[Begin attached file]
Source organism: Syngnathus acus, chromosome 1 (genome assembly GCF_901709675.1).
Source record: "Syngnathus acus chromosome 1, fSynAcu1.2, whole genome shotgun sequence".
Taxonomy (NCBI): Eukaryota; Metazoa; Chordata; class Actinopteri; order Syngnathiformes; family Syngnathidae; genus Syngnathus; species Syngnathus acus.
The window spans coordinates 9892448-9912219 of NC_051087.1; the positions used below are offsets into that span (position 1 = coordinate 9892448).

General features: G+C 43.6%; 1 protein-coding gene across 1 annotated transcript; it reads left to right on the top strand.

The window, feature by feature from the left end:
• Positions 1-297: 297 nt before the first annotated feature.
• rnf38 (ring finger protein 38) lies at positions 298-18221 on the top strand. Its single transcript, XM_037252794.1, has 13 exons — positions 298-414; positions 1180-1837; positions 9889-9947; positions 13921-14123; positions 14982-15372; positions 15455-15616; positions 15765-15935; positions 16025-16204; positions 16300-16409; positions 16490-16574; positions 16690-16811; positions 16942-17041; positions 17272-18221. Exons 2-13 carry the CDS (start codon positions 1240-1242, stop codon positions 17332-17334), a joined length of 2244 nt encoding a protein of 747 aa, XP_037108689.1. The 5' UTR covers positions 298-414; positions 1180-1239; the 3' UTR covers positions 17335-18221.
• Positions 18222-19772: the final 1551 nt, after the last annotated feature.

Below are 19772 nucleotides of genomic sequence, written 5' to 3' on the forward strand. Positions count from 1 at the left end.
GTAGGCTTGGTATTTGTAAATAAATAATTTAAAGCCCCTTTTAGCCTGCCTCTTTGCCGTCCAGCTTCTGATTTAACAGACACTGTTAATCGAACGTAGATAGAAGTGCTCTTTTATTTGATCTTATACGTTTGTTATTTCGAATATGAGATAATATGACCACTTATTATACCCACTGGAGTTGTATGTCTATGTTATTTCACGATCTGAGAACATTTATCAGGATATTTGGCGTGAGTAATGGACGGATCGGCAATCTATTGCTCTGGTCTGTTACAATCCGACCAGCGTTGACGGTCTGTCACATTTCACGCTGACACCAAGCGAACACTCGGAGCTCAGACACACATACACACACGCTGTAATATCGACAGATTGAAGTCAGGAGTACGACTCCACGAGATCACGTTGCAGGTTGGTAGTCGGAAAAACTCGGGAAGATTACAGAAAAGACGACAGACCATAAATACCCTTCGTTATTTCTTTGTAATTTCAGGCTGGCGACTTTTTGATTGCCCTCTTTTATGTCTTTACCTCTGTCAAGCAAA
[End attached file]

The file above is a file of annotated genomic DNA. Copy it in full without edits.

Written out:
Source organism: Syngnathus acus, chromosome 1 (genome assembly GCF_901709675.1).
Source record: "Syngnathus acus chromosome 1, fSynAcu1.2, whole genome shotgun sequence".
Taxonomy (NCBI): Eukaryota; Metazoa; Chordata; class Actinopteri; order Syngnathiformes; family Syngnathidae; genus Syngnathus; species Syngnathus acus.
The window spans coordinates 9892448-9912219 of NC_051087.1; the positions used below are offsets into that span (position 1 = coordinate 9892448).

General features: G+C 43.6%; 1 protein-coding gene across 1 annotated transcript; it reads left to right on the top strand.

The window, feature by feature from the left end:
• Positions 1-297: 297 nt before the first annotated feature.
• rnf38 (ring finger protein 38) lies at positions 298-18221 on the top strand. Its single transcript, XM_037252794.1, has 13 exons — positions 298-414; positions 1180-1837; positions 9889-9947; positions 13921-14123; positions 14982-15372; positions 15455-15616; positions 15765-15935; positions 16025-16204; positions 16300-16409; positions 16490-16574; positions 16690-16811; positions 16942-17041; positions 17272-18221. Exons 2-13 carry the CDS (start codon positions 1240-1242, stop codon positions 17332-17334), a joined length of 2244 nt encoding a protein of 747 aa, XP_037108689.1. The 5' UTR covers positions 298-414; positions 1180-1239; the 3' UTR covers positions 17335-18221.
• Positions 18222-19772: the final 1551 nt, after the last annotated feature.

Below are 19772 nucleotides of genomic sequence, written 5' to 3' on the forward strand. Positions count from 1 at the left end.
GTAGGCTTGGTATTTGTAAATAAATAATTTAAAGCCCCTTTTAGCCTGCCTCTTTGCCGTCCAGCTTCTGATTTAACAGACACTGTTAATCGAACGTAGATAGAAGTGCTCTTTTATTTGATCTTATACGTTTGTTATTTCGAATATGAGATAATATGACCACTTATTATACCCACTGGAGTTGTATGTCTATGTTATTTCACGATCTGAGAACATTTATCAGGATATTTGGCGTGAGTAATGGACGGATCGGCAATCTATTGCTCTGGTCTGTTACAATCCGACCAGCGTTGACGGTCTGTCACATTTCACGCTGACACCAAGCGAACACTCGGAGCTCAGACACACATACACACACGCTGTAATATCGACAGATTGAAGTCAGGAGTACGACTCCACGAGATCACGTTGCAGGTTGGTAGTCGGAAAAACTCGGGAAGATTACAGAAAAGACGACAGACCATAAATACCCTTCGTTATTTCTTTGTAATTTCAGGCTGGCGACTTTTTGATTGCCCTCTTTTATGTCTTTACCTCTGTCAAGCAAA